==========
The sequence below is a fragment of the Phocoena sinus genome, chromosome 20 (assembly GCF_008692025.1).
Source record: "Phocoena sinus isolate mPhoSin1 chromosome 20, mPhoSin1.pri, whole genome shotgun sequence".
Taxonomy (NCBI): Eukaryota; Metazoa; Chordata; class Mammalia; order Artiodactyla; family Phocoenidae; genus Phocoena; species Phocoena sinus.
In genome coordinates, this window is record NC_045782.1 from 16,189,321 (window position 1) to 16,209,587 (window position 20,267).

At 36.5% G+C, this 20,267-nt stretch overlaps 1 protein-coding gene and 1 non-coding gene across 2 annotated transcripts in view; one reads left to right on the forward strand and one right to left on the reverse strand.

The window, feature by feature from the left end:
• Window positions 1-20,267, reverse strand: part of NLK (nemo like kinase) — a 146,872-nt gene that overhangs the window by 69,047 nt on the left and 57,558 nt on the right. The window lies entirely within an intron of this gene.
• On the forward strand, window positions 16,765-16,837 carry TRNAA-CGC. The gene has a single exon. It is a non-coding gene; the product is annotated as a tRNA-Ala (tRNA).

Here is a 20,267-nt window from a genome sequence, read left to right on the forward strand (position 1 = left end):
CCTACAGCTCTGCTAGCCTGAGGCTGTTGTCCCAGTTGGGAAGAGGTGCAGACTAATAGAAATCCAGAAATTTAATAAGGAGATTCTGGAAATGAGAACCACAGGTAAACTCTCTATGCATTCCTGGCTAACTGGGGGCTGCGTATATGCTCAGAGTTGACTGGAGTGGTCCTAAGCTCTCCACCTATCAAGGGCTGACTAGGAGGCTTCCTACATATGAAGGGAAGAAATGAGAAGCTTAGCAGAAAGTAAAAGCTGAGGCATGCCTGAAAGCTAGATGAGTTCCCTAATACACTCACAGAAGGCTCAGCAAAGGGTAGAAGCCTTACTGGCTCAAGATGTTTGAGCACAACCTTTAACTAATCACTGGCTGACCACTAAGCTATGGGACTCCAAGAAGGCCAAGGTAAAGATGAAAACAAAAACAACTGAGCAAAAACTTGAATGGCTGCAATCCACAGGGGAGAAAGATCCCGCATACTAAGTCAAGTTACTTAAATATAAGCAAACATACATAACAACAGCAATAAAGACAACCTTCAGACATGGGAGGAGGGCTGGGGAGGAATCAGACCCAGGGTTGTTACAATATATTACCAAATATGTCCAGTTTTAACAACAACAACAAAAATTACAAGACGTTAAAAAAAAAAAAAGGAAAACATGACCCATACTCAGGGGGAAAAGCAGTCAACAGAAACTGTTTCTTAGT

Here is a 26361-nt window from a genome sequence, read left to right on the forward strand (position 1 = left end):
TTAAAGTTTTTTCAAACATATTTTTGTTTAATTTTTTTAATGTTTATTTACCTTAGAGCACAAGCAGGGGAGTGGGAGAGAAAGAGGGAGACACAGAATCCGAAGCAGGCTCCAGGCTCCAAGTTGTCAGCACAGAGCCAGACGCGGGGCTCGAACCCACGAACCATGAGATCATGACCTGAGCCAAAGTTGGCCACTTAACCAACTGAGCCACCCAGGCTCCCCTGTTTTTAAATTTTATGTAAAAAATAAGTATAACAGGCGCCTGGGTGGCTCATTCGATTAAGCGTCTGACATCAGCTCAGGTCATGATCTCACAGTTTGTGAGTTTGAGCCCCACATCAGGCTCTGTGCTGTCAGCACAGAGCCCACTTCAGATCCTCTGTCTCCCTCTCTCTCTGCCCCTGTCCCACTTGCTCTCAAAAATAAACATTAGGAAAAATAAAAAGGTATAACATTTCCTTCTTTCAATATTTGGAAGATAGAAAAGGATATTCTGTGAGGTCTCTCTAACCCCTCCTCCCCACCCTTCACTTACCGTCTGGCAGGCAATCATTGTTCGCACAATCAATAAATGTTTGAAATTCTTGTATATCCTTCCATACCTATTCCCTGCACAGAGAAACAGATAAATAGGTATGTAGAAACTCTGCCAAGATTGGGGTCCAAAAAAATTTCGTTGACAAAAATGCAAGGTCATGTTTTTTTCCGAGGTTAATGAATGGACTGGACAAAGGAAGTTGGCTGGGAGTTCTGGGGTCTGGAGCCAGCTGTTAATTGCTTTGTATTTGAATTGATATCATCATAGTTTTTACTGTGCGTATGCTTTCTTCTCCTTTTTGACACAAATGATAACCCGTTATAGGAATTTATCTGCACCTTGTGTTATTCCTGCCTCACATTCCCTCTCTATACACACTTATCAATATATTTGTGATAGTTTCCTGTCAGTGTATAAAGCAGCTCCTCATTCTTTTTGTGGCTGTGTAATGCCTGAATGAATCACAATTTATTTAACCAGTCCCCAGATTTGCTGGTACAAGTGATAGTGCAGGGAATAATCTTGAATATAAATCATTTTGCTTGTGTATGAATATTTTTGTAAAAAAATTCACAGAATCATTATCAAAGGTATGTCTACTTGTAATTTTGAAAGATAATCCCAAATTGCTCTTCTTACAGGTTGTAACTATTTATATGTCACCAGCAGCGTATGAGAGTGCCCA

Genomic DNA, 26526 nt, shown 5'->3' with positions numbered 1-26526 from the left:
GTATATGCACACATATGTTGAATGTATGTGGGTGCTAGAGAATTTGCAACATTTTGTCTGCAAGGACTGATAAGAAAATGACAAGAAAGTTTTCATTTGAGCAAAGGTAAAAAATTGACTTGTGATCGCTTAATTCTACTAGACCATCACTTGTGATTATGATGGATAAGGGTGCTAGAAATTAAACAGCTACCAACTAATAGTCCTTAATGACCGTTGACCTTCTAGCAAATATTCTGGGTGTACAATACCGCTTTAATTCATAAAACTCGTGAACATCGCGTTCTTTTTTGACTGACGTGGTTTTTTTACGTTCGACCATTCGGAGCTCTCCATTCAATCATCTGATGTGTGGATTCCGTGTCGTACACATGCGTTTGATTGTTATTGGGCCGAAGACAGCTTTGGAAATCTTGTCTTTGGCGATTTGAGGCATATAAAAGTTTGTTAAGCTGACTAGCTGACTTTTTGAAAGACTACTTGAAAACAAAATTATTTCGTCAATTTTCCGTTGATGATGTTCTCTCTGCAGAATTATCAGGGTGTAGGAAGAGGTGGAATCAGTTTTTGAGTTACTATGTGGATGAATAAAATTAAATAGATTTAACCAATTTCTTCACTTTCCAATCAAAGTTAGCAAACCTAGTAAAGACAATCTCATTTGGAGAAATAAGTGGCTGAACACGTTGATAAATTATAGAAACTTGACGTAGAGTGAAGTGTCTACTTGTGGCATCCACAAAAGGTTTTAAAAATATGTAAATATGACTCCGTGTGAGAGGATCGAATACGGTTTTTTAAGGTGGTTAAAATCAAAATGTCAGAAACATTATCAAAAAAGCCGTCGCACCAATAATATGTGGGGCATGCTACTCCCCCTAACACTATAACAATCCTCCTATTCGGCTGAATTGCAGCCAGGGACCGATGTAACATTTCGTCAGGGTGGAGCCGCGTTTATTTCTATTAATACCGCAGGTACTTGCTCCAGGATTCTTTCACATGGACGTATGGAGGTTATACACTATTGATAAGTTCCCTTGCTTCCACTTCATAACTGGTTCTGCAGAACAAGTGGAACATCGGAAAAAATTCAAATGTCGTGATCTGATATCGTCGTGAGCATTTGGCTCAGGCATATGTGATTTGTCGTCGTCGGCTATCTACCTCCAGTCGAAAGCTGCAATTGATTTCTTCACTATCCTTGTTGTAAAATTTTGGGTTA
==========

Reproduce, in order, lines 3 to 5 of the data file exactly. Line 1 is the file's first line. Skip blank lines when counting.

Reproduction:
Taxonomy (NCBI): Eukaryota; Metazoa; Chordata; class Mammalia; order Artiodactyla; family Phocoenidae; genus Phocoena; species Phocoena sinus.
In genome coordinates, this window is record NC_045782.1 from 16,189,321 (window position 1) to 16,209,587 (window position 20,267).

At 36.5% G+C, this 20,267-nt stretch overlaps 1 protein-coding gene and 1 non-coding gene across 2 annotated transcripts in view; one reads left to right on the forward strand and one right to left on the reverse strand.